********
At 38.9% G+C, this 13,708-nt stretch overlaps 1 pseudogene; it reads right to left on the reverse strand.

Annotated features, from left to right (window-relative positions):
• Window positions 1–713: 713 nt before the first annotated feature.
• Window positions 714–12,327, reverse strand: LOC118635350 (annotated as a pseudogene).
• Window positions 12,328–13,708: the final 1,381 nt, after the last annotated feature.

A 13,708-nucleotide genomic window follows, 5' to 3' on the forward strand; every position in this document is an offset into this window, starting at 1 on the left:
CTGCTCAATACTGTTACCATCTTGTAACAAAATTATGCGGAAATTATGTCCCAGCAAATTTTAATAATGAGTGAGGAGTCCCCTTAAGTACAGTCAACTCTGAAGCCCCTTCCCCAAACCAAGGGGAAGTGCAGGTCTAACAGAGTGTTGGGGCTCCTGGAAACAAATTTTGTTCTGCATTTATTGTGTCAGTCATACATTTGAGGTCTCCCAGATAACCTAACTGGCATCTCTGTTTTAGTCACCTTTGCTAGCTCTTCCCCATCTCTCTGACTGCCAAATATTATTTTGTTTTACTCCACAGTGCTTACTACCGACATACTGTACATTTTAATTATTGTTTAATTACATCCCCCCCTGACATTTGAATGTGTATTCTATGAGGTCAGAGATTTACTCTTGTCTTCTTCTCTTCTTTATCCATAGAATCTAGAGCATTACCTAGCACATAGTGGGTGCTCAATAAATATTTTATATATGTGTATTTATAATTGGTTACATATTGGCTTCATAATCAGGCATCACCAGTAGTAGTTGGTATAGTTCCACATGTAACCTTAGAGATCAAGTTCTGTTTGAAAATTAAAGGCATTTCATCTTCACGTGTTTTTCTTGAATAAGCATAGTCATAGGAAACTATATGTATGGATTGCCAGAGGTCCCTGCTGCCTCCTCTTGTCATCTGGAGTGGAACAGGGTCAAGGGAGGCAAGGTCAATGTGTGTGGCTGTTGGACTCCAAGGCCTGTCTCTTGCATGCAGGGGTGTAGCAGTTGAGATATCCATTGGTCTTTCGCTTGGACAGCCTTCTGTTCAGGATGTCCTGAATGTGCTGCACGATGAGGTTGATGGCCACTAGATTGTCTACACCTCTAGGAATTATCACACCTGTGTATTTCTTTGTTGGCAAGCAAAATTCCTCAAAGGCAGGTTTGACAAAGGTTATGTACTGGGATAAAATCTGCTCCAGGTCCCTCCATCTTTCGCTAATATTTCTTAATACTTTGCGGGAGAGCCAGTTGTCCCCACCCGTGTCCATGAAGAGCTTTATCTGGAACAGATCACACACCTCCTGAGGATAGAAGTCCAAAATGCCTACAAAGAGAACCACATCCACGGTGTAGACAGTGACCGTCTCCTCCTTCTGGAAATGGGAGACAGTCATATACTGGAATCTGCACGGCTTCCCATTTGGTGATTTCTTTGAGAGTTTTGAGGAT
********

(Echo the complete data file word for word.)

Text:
At 38.9% G+C, this 13,708-nt stretch overlaps 1 pseudogene; it reads right to left on the reverse strand.

Annotated features, from left to right (window-relative positions):
• Window positions 1–713: 713 nt before the first annotated feature.
• Window positions 714–12,327, reverse strand: LOC118635350 (annotated as a pseudogene).
• Window positions 12,328–13,708: the final 1,381 nt, after the last annotated feature.

A 13,708-nucleotide genomic window follows, 5' to 3' on the forward strand; every position in this document is an offset into this window, starting at 1 on the left:
CTGCTCAATACTGTTACCATCTTGTAACAAAATTATGCGGAAATTATGTCCCAGCAAATTTTAATAATGAGTGAGGAGTCCCCTTAAGTACAGTCAACTCTGAAGCCCCTTCCCCAAACCAAGGGGAAGTGCAGGTCTAACAGAGTGTTGGGGCTCCTGGAAACAAATTTTGTTCTGCATTTATTGTGTCAGTCATACATTTGAGGTCTCCCAGATAACCTAACTGGCATCTCTGTTTTAGTCACCTTTGCTAGCTCTTCCCCATCTCTCTGACTGCCAAATATTATTTTGTTTTACTCCACAGTGCTTACTACCGACATACTGTACATTTTAATTATTGTTTAATTACATCCCCCCCTGACATTTGAATGTGTATTCTATGAGGTCAGAGATTTACTCTTGTCTTCTTCTCTTCTTTATCCATAGAATCTAGAGCATTACCTAGCACATAGTGGGTGCTCAATAAATATTTTATATATGTGTATTTATAATTGGTTACATATTGGCTTCATAATCAGGCATCACCAGTAGTAGTTGGTATAGTTCCACATGTAACCTTAGAGATCAAGTTCTGTTTGAAAATTAAAGGCATTTCATCTTCACGTGTTTTTCTTGAATAAGCATAGTCATAGGAAACTATATGTATGGATTGCCAGAGGTCCCTGCTGCCTCCTCTTGTCATCTGGAGTGGAACAGGGTCAAGGGAGGCAAGGTCAATGTGTGTGGCTGTTGGACTCCAAGGCCTGTCTCTTGCATGCAGGGGTGTAGCAGTTGAGATATCCATTGGTCTTTCGCTTGGACAGCCTTCTGTTCAGGATGTCCTGAATGTGCTGCACGATGAGGTTGATGGCCACTAGATTGTCTACACCTCTAGGAATTATCACACCTGTGTATTTCTTTGTTGGCAAGCAAAATTCCTCAAAGGCAGGTTTGACAAAGGTTATGTACTGGGATAAAATCTGCTCCAGGTCCCTCCATCTTTCGCTAATATTTCTTAATACTTTGCGGGAGAGCCAGTTGTCCCCACCCGTGTCCATGAAGAGCTTTATCTGGAACAGATCACACACCTCCTGAGGATAGAAGTCCAAAATGCCTACAAAGAGAACCACATCCACGGTGTAGACAGTGACCGTCTCCTCCTTCTGGAAATGGGAGACAGTCATATACTGGAATCTGCACGGCTTCCCATTTGGTGATTTCTTTGAGAGTTTTGAGGAT